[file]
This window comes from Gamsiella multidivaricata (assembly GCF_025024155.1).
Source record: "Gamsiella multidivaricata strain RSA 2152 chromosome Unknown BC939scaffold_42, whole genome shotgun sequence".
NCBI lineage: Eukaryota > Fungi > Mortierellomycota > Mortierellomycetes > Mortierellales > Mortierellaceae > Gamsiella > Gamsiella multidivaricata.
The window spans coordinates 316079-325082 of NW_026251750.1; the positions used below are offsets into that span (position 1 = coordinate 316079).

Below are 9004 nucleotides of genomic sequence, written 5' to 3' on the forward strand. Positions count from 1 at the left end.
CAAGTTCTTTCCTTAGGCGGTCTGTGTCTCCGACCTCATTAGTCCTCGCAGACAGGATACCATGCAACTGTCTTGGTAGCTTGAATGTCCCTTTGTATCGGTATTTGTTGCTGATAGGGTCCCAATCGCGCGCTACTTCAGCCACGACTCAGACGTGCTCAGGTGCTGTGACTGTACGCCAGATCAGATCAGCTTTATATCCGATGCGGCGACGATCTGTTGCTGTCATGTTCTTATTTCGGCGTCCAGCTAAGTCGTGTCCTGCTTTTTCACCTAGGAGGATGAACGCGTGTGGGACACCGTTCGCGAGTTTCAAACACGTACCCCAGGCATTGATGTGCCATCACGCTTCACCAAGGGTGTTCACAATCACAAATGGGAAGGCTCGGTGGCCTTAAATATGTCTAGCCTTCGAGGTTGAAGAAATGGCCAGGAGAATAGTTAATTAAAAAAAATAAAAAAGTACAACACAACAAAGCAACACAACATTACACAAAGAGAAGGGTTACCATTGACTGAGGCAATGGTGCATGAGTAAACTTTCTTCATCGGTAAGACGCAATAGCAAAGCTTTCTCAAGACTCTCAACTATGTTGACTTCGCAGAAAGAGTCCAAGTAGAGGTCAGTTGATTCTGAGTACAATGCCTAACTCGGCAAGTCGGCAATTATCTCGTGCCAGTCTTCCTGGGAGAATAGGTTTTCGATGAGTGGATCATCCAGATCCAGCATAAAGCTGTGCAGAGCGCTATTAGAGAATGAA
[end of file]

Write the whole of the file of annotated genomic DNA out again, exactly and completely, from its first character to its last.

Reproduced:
This window comes from Gamsiella multidivaricata (assembly GCF_025024155.1).
Source record: "Gamsiella multidivaricata strain RSA 2152 chromosome Unknown BC939scaffold_42, whole genome shotgun sequence".
NCBI lineage: Eukaryota > Fungi > Mortierellomycota > Mortierellomycetes > Mortierellales > Mortierellaceae > Gamsiella > Gamsiella multidivaricata.
The window spans coordinates 316079-325082 of NW_026251750.1; the positions used below are offsets into that span (position 1 = coordinate 316079).

Below are 9004 nucleotides of genomic sequence, written 5' to 3' on the forward strand. Positions count from 1 at the left end.
CAAGTTCTTTCCTTAGGCGGTCTGTGTCTCCGACCTCATTAGTCCTCGCAGACAGGATACCATGCAACTGTCTTGGTAGCTTGAATGTCCCTTTGTATCGGTATTTGTTGCTGATAGGGTCCCAATCGCGCGCTACTTCAGCCACGACTCAGACGTGCTCAGGTGCTGTGACTGTACGCCAGATCAGATCAGCTTTATATCCGATGCGGCGACGATCTGTTGCTGTCATGTTCTTATTTCGGCGTCCAGCTAAGTCGTGTCCTGCTTTTTCACCTAGGAGGATGAACGCGTGTGGGACACCGTTCGCGAGTTTCAAACACGTACCCCAGGCATTGATGTGCCATCACGCTTCACCAAGGGTGTTCACAATCACAAATGGGAAGGCTCGGTGGCCTTAAATATGTCTAGCCTTCGAGGTTGAAGAAATGGCCAGGAGAATAGTTAATTAAAAAAAATAAAAAAGTACAACACAACAAAGCAACACAACATTACACAAAGAGAAGGGTTACCATTGACTGAGGCAATGGTGCATGAGTAAACTTTCTTCATCGGTAAGACGCAATAGCAAAGCTTTCTCAAGACTCTCAACTATGTTGACTTCGCAGAAAGAGTCCAAGTAGAGGTCAGTTGATTCTGAGTACAATGCCTAACTCGGCAAGTCGGCAATTATCTCGTGCCAGTCTTCCTGGGAGAATAGGTTTTCGATGAGTGGATCATCCAGATCCAGCATAAAGCTGTGCAGAGCGCTATTAGAGAATGAA